A sure sign that the winter season has started!
Greetings Harvard Cabin Mountaineers,
Bet you were wondering when you’d see another cabin update. I know because I found a few inquires in a dusty corner of my inbox…sorry I didn’t get to them sooner.
I’m sure you’ve been making plans to get up to the Harvard Cabin this season. You’re in luck, the Harvard Cabin opens for the season today. The 2015/16 ice season is off to a fine start with consistently cold temperatures and a fair bit of early season snow. I’ll have a better feel for conditions as the week goes on but, I hope you’ll come up and see for yourself…..we’ll be here until April!Come join us for our best season yet!
FYI, if there are any early birds heading up the hill, be advised we will be cutting-off the pad-lock at the cabin around mid-day. If you are out and about on the mountain and planning to spend the night at Harvard, feel free to stash your gear in the vicinity of the cabin. Rest assured, the cabin will be open and warm when you return.
Staying at the Harvard Cabin
As a reminder, staying at the Harvard Cabin is on a first-come, first serve basis. The rate is still $15 per person, per night. (US Cash only). Check for space available at the Pinkham Notch Visitor Center before heading up the trail. You can find the Harvard Cabin Register at the Trading Post Front Desk or downstairs in the pack-up room after-hours. All guests need to arrive prepared – sleeping gear, toiletries, food, and other equipment as needed. The cabin is equipped with full-kitchen amenities, so bring fresh food and leave the stove and cook kit in the car. If you will be camping at the Harvard Tent-Site, we are happy to help you any way we can, but campers need to be fully-prepared for a winter bivy – tent/shelter, cook stove with fuel, adequate warm weather gear. The water source is the Cutler River, located behind the cabin. No need to melt snow. Due to it’s size of the facility, cabin amenities are to be used strictly by those guests who have signed-up to stay inside the cabin.
The best approach to the cabin from Pinkham Notch is to travel about 1 3/4 miles up the Tuckerman Ravine Trail to the Huntington Ravine Fire Road. If you are not certain of the way, be sure to ask a trail information specialist at Pinkham Notch.
You can find out more about the staying at the cabin at http://www.harvardmountaineering.org/cabin/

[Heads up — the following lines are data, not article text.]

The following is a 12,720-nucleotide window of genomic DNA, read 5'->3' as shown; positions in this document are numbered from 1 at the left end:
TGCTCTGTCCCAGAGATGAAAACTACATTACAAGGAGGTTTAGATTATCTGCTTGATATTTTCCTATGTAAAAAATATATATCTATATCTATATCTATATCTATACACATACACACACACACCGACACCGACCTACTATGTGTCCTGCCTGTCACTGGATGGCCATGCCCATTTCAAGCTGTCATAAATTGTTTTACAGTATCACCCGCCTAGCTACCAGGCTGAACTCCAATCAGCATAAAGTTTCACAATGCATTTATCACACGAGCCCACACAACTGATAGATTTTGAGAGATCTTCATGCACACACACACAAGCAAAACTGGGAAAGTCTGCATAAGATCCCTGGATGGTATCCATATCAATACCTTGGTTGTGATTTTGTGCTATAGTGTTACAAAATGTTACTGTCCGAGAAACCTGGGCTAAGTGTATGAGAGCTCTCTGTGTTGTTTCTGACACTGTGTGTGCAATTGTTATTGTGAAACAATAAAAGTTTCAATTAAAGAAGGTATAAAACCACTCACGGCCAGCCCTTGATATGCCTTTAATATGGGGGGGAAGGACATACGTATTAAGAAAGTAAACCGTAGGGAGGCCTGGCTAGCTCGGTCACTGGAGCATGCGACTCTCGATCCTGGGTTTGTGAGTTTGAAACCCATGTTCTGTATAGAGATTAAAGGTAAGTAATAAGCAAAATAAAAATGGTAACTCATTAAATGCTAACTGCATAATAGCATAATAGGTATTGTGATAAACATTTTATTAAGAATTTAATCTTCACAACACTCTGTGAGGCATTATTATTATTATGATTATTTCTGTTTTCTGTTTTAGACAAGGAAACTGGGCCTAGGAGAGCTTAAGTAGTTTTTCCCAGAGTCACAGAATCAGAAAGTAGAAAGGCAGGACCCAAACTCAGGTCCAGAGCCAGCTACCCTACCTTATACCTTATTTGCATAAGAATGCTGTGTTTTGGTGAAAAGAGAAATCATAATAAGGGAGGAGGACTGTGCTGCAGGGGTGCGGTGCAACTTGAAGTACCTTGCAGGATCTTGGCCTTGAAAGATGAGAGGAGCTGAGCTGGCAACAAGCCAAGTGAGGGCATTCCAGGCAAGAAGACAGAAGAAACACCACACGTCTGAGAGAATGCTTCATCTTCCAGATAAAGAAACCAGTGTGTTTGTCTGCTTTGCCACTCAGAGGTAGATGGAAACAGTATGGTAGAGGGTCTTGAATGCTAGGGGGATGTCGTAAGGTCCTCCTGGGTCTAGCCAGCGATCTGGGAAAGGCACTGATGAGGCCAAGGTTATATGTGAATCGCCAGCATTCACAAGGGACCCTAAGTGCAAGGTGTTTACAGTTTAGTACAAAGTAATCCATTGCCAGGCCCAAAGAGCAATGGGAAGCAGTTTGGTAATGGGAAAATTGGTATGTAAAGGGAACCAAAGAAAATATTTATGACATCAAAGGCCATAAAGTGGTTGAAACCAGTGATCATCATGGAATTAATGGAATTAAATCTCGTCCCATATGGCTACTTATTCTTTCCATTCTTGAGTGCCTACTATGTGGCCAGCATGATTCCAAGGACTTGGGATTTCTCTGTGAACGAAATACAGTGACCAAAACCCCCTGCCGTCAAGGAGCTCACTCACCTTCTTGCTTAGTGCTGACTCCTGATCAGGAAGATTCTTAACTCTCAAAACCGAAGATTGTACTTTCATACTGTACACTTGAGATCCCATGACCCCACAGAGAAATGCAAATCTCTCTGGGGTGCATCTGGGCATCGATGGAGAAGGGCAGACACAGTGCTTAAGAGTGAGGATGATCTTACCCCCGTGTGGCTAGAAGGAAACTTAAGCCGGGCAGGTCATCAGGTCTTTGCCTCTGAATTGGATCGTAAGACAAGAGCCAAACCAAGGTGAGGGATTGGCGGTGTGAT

Rich, Marcia, and Sprinter Update
It’s been a hectic few weeks since Marcia and I returned to New England following a summer of skiing and climbing the the western US. Fortunately, we made it back just in time for the annual Harvard Cabin work weekend on Nov 14/15th. At that time, we delivered eviction notices to the summer “residents” and began hauling gear and supplies up to the Harvard Cabin.
As is always the case, it was wonderful to be back at the cabin. A couple of weeks before our return trip up the Tuckerman Ravine Trail, Marcia and I enjoyed a wonderful ascent of Mt. Whitney via the East Buttress. A week out, we were still enjoying Southern California and the shores of Malibu where I snapped this photo. Heading across northern Arizona and New Mexico we encountered a pretty sweet snowstorm. We would of broke out the boots and boards had we not made plans with family in the midwest. Soon after, we arrived back in the northeast. I’ve said it time and time again -There is no place like New England. We are so glad to be back at the Harvard Cabin for another season. Thank You to the Harvard Mountaineering Club for having us back for a 7th season!
Many of you may have heard of the stress we had been dealing last week. In the end, it turned out to be nothing more then a bizarre event. In trying to process what happened, knowing that we came really close to loosing everything we’ve worked so hard to obtain – a lifestyle more then anything -we were left looking for some higher meaning. We come up with a few far-out ideas, but simply stated we were in the wrong place at the wrong time.
Thankfully, everything turned out okay. The Sprinter was recovered and all of our belongings were safe and sound. A crazy, stress-filled 18 hours. Thanks to everyone who reached out and offered support. Given the lengthy theft reports and insurance paper work we were dealing with at the police department, we hadn’t realized the extent of the response from the climbing community until after the van had been recovered. We were truly humbled. Thanks to everyone for your support and encouragement throughout. I’d like to thank my sister ,Tina, for being so pro-active after being awoken at midnight with the news. She really helped spread the word. If you have no idea what I am referring to, you can read about it here. But, please don’t mention it 😉
With that said, thanks for reading. We are hoping for a record breaking season in terms of overnight users. Thanks for making the Harvard Cabin what it has come to be. It’s constructed of wooden logs, but it is held upright by an amazing climbing community here in the Northeast! Let’s have another safe season on Mt. Washington. Come, enjoy a pinnacle backcountry experience at The Harvard Cabin!
Harvard Cabin Caretaker
NOTE: Harvard Cabin is not affiliated with the Appalachian Mountain Club. Harvard Cabin is maintained by Harvard Mountaineering Club for use by the general public. The cabin is operated under a special-use permit granted by the USDA Forest Service. Cabin space and tent-sites are available on a first-come, first-serve basis between December 1st and March 31st each year. Specific instructions for staying at the cabin can be found online at http://www.HarvardMountaineering.org